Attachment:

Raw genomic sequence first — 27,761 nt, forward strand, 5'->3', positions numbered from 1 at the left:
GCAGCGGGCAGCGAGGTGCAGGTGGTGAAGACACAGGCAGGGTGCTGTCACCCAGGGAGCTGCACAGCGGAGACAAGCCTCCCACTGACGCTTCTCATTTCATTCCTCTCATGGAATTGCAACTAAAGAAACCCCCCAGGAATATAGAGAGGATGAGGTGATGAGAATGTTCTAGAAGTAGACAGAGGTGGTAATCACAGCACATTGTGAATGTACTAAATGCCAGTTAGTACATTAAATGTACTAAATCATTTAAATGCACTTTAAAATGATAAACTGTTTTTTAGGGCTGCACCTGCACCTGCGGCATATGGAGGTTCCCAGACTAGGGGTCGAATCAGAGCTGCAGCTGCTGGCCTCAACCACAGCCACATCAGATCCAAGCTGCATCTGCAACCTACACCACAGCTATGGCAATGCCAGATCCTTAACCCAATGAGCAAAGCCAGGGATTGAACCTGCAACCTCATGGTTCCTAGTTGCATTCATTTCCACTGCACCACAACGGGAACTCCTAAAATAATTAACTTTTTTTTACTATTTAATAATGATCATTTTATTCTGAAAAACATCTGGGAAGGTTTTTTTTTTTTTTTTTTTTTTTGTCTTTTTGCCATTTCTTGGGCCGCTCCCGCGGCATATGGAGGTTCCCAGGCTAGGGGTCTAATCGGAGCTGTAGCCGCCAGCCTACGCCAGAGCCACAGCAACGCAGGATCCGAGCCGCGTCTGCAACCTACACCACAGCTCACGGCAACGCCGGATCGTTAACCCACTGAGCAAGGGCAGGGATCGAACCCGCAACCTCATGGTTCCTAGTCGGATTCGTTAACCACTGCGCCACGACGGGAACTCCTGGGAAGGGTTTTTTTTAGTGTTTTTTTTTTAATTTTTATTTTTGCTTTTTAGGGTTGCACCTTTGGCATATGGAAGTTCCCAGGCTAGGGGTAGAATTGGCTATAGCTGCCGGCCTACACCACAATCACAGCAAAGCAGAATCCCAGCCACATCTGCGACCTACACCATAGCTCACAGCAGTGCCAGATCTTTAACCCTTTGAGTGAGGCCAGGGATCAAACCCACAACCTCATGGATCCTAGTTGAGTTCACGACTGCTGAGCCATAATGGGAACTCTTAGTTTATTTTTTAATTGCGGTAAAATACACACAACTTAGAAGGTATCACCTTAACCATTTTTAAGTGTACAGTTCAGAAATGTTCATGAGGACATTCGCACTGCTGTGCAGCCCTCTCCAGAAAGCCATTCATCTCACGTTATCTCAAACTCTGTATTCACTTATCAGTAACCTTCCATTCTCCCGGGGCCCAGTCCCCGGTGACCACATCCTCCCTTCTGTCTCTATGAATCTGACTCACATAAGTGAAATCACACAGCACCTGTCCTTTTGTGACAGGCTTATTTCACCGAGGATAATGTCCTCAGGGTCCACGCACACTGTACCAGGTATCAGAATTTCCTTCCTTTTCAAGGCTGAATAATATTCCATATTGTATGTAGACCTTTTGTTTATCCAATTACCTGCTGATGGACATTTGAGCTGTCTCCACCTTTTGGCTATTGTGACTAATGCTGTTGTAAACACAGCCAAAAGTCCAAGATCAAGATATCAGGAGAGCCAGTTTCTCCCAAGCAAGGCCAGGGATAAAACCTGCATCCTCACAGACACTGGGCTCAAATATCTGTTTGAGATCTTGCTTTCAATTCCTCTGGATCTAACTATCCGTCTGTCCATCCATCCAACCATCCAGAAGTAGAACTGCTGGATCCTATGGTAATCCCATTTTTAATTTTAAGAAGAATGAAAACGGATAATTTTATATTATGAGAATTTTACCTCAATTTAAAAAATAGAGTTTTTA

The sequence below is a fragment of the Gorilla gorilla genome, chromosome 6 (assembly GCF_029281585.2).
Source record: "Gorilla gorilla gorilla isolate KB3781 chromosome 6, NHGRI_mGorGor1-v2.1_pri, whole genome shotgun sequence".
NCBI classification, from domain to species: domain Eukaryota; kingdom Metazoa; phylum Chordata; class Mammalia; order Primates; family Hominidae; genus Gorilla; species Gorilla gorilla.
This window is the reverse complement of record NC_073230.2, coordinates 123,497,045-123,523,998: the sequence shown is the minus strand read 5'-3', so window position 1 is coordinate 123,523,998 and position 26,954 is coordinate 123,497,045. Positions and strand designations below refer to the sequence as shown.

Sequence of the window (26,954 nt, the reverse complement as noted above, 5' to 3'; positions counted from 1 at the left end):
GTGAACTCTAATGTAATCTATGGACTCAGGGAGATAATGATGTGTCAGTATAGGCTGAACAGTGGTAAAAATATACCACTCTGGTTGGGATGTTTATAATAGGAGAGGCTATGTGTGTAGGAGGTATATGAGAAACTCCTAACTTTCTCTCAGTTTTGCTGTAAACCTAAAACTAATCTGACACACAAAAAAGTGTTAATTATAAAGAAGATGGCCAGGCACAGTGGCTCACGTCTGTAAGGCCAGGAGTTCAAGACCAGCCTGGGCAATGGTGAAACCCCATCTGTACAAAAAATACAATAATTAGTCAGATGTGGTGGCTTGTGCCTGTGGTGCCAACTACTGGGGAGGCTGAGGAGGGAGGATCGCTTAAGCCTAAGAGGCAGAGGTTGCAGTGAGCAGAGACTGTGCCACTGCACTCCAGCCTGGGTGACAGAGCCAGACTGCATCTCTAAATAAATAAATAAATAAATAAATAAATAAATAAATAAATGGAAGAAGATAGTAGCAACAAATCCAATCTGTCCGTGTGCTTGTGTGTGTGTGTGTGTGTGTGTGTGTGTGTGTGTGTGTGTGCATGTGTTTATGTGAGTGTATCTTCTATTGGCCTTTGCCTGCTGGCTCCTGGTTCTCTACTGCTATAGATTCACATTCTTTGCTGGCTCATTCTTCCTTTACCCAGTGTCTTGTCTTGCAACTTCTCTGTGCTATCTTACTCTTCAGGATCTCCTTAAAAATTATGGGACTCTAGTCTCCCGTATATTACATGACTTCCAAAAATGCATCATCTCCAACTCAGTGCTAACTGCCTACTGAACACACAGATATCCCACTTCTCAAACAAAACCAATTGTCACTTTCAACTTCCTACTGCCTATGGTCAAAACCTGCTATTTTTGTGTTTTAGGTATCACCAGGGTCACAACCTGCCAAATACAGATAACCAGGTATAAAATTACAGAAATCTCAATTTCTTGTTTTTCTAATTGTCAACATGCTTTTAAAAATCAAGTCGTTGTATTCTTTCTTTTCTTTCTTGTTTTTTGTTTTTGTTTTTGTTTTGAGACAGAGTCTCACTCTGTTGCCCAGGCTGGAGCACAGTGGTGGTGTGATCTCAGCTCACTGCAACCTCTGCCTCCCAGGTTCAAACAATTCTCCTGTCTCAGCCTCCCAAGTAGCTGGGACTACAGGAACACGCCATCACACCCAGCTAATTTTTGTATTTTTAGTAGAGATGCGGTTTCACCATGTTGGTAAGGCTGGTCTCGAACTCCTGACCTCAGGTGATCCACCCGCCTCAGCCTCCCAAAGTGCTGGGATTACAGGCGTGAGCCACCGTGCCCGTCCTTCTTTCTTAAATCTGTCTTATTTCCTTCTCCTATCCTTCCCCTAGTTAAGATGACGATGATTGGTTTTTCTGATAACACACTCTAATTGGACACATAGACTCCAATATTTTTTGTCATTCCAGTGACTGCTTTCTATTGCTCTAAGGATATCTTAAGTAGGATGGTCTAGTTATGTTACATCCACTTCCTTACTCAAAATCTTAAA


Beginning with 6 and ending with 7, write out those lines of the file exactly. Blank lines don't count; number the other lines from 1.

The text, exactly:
This window is the reverse complement of record NC_073230.2, coordinates 123,497,045-123,523,998: the sequence shown is the minus strand read 5'-3', so window position 1 is coordinate 123,523,998 and position 26,954 is coordinate 123,497,045. Positions and strand designations below refer to the sequence as shown.

Sequence of the window (26,954 nt, the reverse complement as noted above, 5' to 3'; positions counted from 1 at the left end):